Measuring Applied Antagonistic Bacterial Populations for Management of Fire Blight within the State of New York 2006
Project Leaders: H. Aldwinckle , N. Werner, Department of Plant Pathology, Cornell University, Geneva, NY 14456
Cooperators: D. Breth, Area Extension Educator, Cornell Cooperative Extension; G. Wells, Apple Shed, Newark, NY; M. Maloney, Burnap Farms, Sodus, NY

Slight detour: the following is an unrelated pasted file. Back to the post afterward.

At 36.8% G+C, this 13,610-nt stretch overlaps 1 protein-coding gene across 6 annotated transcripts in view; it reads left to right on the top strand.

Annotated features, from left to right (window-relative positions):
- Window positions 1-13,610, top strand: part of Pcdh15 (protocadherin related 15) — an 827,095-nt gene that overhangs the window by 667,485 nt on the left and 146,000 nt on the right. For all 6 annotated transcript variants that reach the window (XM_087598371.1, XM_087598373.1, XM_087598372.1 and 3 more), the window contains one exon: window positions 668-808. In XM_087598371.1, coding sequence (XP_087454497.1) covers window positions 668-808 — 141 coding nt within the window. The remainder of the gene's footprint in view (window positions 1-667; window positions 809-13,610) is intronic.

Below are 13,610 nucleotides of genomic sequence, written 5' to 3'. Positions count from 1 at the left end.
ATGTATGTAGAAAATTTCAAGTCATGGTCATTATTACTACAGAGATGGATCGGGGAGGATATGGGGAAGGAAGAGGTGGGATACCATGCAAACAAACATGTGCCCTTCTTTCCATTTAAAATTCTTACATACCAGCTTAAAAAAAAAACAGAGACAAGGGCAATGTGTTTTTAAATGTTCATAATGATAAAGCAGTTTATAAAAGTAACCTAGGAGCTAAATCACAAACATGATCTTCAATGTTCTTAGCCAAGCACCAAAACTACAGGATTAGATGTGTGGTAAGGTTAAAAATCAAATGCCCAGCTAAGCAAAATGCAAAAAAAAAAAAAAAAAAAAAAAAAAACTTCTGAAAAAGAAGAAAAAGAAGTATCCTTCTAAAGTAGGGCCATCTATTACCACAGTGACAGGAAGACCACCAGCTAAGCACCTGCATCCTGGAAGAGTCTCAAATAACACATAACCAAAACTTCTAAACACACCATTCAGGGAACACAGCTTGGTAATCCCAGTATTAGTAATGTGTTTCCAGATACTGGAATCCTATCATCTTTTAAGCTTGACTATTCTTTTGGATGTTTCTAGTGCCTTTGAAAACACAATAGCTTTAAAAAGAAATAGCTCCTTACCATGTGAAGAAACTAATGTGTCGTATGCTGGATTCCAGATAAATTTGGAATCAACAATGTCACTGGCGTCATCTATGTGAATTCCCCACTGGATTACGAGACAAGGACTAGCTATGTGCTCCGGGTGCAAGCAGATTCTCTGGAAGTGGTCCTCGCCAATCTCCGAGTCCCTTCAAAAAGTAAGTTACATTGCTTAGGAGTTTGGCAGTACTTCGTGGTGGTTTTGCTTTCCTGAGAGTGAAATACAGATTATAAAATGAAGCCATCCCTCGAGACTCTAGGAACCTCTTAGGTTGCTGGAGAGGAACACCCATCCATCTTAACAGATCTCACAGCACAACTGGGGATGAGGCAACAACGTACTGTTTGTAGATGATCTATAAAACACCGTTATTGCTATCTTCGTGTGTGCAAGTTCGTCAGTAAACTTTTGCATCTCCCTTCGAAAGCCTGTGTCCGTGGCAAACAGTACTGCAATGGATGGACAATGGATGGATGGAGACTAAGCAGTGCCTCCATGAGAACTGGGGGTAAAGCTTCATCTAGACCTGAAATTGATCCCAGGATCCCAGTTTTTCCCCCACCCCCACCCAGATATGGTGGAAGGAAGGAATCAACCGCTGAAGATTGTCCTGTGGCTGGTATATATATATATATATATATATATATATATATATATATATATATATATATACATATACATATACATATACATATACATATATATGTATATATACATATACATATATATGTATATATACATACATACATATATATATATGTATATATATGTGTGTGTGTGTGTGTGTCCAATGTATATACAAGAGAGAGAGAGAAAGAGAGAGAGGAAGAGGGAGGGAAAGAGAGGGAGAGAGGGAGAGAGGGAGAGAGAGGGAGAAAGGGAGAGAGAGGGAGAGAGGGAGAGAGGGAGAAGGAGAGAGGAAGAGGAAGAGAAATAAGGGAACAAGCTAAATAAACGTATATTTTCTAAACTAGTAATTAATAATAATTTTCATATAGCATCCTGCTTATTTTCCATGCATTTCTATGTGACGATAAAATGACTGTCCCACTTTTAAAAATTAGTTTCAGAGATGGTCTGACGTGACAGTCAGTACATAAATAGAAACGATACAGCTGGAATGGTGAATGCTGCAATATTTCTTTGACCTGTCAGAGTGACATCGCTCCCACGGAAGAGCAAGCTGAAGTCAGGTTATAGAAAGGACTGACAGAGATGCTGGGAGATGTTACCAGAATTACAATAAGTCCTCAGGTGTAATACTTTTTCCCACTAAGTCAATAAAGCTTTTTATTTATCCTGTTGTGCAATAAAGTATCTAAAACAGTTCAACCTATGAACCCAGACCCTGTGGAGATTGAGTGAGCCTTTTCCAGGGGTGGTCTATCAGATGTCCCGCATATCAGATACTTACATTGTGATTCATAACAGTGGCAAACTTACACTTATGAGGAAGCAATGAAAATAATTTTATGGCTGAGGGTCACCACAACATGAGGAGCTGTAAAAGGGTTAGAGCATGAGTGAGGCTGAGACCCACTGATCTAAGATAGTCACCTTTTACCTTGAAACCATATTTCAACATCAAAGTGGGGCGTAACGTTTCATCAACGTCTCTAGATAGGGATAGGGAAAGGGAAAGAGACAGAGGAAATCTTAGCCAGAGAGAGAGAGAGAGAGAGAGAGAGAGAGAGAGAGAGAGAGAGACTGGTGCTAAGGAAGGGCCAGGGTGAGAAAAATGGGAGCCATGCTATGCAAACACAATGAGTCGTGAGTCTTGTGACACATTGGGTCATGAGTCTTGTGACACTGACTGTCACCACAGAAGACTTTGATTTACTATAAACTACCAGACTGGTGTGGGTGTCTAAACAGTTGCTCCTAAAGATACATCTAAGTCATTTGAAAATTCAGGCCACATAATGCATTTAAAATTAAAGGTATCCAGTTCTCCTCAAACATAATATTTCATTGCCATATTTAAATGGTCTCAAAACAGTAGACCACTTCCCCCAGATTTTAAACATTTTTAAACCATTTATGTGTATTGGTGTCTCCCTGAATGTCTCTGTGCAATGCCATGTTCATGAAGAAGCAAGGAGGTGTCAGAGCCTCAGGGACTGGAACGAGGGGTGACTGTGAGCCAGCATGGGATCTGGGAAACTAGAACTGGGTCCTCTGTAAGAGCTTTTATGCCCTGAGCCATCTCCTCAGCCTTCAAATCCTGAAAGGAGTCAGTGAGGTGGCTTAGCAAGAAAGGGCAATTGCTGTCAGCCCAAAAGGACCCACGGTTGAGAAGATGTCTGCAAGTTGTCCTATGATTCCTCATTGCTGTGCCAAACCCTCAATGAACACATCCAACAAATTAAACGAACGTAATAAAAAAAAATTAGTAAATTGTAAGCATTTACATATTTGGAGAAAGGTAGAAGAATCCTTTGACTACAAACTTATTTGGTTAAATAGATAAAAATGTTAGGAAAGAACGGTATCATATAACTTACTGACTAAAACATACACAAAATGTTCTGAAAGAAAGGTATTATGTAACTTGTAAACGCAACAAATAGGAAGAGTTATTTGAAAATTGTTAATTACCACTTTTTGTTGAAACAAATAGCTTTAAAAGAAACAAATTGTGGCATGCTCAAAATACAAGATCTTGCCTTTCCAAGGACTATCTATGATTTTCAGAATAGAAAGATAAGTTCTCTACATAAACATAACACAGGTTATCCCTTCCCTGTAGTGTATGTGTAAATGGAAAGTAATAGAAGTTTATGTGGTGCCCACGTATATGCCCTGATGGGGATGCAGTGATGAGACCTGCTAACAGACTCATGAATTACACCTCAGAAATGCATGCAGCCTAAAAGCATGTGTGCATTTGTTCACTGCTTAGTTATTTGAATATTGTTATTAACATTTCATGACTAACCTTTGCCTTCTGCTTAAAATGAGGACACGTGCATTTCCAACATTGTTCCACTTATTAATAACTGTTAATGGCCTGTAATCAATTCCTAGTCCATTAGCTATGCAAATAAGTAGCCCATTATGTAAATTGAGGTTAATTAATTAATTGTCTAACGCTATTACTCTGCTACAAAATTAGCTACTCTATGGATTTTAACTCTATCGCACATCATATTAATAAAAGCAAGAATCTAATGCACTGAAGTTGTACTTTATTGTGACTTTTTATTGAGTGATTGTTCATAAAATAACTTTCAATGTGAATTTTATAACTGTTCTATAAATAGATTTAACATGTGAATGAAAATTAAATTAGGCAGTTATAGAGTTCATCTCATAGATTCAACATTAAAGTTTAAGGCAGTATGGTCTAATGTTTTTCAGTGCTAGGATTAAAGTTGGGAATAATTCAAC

Abstract: The blossom blight phase of fire blight, caused by the bacterium Erwinia amylovora, is typically managed by applying the antibiotic, streptomycin sulfate, to trees during bloom. Biological control of fire blight can be achieved by applying non-pathogenic bacteria to open flowers that then colonize flower part surfaces and compete with the pathogen for space and nutrients. The objective of this study was to measure the growth of three applied biological control organisms at three orchard locations in New York. We hope to identify safe and effective alternatives to streptomycin because the pathogen is likely to become resistant to streptomycin if this product is used too often. This has already occurred in some western and mid-western states. We detected population levels of the biological control organisms that were slightly lower than those reported in the Pacific Northwest. We also determined that the spread of the biological control organisms increased over time at each location. Application of the bacteria with a handgun sprayer appeared to result in higher populations than when applied with a handheld sprayer. A mixture of antagonists was detected at more than one location, indicating either tank contamination or natural dispersal of the organisms via pollinators. Our results confirmed the ability of these three biological control organisms to colonize and multiply on flowers in New York state. Further studies with larger sample sizes would allow us to make stronger correlations between population levels and incidence of the biological control agents, and their ability to prevent disease.